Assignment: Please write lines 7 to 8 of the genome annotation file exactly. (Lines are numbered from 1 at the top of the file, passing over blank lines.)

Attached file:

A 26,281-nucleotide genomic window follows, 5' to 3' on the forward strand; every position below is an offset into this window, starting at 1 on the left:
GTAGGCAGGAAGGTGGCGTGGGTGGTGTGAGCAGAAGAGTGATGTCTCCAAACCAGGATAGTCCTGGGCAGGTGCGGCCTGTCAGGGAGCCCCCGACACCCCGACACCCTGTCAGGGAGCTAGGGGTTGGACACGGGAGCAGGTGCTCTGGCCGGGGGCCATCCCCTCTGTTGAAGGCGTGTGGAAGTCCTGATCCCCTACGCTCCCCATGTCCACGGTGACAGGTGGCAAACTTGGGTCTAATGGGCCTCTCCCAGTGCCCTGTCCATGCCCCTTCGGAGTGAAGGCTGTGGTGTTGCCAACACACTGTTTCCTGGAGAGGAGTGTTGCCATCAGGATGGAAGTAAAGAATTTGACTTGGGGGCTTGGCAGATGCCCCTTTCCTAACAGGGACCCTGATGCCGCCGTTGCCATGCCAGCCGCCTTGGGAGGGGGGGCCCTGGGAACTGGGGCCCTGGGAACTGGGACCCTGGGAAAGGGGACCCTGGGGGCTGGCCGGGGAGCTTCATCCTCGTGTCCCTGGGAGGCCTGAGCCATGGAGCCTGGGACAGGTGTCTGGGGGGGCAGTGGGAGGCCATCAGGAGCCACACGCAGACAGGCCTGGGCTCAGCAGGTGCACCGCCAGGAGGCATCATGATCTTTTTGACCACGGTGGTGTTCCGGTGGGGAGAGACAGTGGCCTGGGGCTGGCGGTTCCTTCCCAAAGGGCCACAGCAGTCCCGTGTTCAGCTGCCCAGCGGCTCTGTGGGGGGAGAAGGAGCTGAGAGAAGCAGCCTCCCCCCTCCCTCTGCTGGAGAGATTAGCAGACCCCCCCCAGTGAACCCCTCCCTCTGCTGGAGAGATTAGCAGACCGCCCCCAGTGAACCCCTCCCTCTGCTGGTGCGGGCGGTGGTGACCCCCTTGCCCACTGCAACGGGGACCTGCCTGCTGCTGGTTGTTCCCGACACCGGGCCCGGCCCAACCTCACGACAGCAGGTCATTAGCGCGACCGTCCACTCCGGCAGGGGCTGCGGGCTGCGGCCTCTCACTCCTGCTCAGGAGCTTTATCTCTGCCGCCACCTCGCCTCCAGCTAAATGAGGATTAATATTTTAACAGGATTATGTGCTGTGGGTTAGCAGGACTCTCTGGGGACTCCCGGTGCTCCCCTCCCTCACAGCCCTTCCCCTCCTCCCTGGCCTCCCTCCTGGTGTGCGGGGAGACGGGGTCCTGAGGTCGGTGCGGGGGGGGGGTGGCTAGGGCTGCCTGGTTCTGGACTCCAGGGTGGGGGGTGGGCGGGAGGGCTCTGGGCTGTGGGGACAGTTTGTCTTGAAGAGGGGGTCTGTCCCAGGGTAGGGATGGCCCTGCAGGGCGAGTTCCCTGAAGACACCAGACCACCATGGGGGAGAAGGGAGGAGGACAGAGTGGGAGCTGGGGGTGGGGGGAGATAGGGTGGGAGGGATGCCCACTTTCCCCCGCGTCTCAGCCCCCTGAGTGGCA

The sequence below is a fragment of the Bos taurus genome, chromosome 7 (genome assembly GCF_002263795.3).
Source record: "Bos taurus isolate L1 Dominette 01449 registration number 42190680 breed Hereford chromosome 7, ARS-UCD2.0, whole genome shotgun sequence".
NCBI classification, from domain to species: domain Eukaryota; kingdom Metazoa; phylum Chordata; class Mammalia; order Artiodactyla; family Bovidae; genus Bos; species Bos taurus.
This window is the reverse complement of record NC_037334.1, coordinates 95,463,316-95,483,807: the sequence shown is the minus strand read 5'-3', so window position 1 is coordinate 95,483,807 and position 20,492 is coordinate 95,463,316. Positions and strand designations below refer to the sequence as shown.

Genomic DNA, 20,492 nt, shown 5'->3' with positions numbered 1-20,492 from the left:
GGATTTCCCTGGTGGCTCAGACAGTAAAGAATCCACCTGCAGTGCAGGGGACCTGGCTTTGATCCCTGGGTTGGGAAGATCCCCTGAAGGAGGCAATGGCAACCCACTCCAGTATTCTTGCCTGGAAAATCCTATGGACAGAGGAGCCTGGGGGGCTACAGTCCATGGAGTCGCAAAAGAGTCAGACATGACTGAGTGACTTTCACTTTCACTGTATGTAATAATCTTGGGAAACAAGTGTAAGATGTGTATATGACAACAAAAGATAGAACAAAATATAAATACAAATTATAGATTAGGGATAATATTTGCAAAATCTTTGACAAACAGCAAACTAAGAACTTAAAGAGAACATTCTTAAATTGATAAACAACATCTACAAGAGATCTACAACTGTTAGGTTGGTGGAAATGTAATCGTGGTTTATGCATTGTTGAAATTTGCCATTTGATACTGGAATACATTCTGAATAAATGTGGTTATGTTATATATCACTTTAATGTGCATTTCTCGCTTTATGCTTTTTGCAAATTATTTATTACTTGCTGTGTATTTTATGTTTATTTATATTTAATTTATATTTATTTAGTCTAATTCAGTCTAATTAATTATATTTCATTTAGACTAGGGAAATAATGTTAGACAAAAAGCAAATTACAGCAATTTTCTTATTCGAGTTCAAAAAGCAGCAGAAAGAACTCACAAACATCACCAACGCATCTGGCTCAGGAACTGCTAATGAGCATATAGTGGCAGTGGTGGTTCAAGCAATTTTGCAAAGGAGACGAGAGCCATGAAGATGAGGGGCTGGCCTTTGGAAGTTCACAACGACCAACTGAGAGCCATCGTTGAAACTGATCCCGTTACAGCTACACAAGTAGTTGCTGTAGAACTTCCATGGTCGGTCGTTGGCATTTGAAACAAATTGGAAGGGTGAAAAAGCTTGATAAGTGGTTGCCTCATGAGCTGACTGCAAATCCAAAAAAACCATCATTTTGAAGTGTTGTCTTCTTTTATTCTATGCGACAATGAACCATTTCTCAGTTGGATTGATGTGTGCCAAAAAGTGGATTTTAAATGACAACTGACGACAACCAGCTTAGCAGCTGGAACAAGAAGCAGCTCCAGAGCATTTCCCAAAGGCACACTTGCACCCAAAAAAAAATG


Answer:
Genomic DNA, 20,492 nt, shown 5'->3' with positions numbered 1-20,492 from the left:
GGATTTCCCTGGTGGCTCAGACAGTAAAGAATCCACCTGCAGTGCAGGGGACCTGGCTTTGATCCCTGGGTTGGGAAGATCCCCTGAAGGAGGCAATGGCAACCCACTCCAGTATTCTTGCCTGGAAAATCCTATGGACAGAGGAGCCTGGGGGGCTACAGTCCATGGAGTCGCAAAAGAGTCAGACATGACTGAGTGACTTTCACTTTCACTGTATGTAATAATCTTGGGAAACAAGTGTAAGATGTGTATATGACAACAAAAGATAGAACAAAATATAAATACAAATTATAGATTAGGGATAATATTTGCAAAATCTTTGACAAACAGCAAACTAAGAACTTAAAGAGAACATTCTTAAATTGATAAACAACATCTACAAGAGATCTACAACTGTTAGGTTGGTGGAAATGTAATCGTGGTTTATGCATTGTTGAAATTTGCCATTTGATACTGGAATACATTCTGAATAAATGTGGTTATGTTATATATCACTTTAATGTGCATTTCTCGCTTTATGCTTTTTGCAAATTATTTATTACTTGCTGTGTATTTTATGTTTATTTATATTTAATTTATATTTATTTAGTCTAATTCAGTCTAATTAATTATATTTCATTTAGACTAGGGAAATAATGTTAGACAAAAAGCAAATTACAGCAATTTTCTTATTCGAGTTCAAAAAGCAGCAGAAAGAACTCACAAACATCACCAACGCATCTGGCTCAGGAACTGCTAATGAGCATATAGTGGCAGTGGTGGTTCAAGCAATTTTGCAAAGGAGACGAGAGCCATGAAGATGAGGGGCTGGCCTTTGGAAGTTCACAACGACCAACTGAGAGCCATCGTTGAAACTGATCCCGTTACAGCTACACAAGTAGTTGCTGTAGAACTTCCATGGTCGGTCGTTGGCATTTGAAACAAATTGGAAGGGTGAAAAAGCTTGATAAGTGGTTGCCTCATGAGCTGACTGCAAATCCAAAAAAACCATCATTTTGAAGTGTTGTCTTCTTTTATTCTATGCGACAATGAACCATTTCTCAGTTGGATTGATGTGTGCCAAAAAGTGGATTTTAAATGACAACTGACGACAACCAGCTTAGCAGCTGGAACAAGAAGCAGCTCCAGAGCATTTCCCAAAGGCACACTTGCACCCAAAAAAAAATG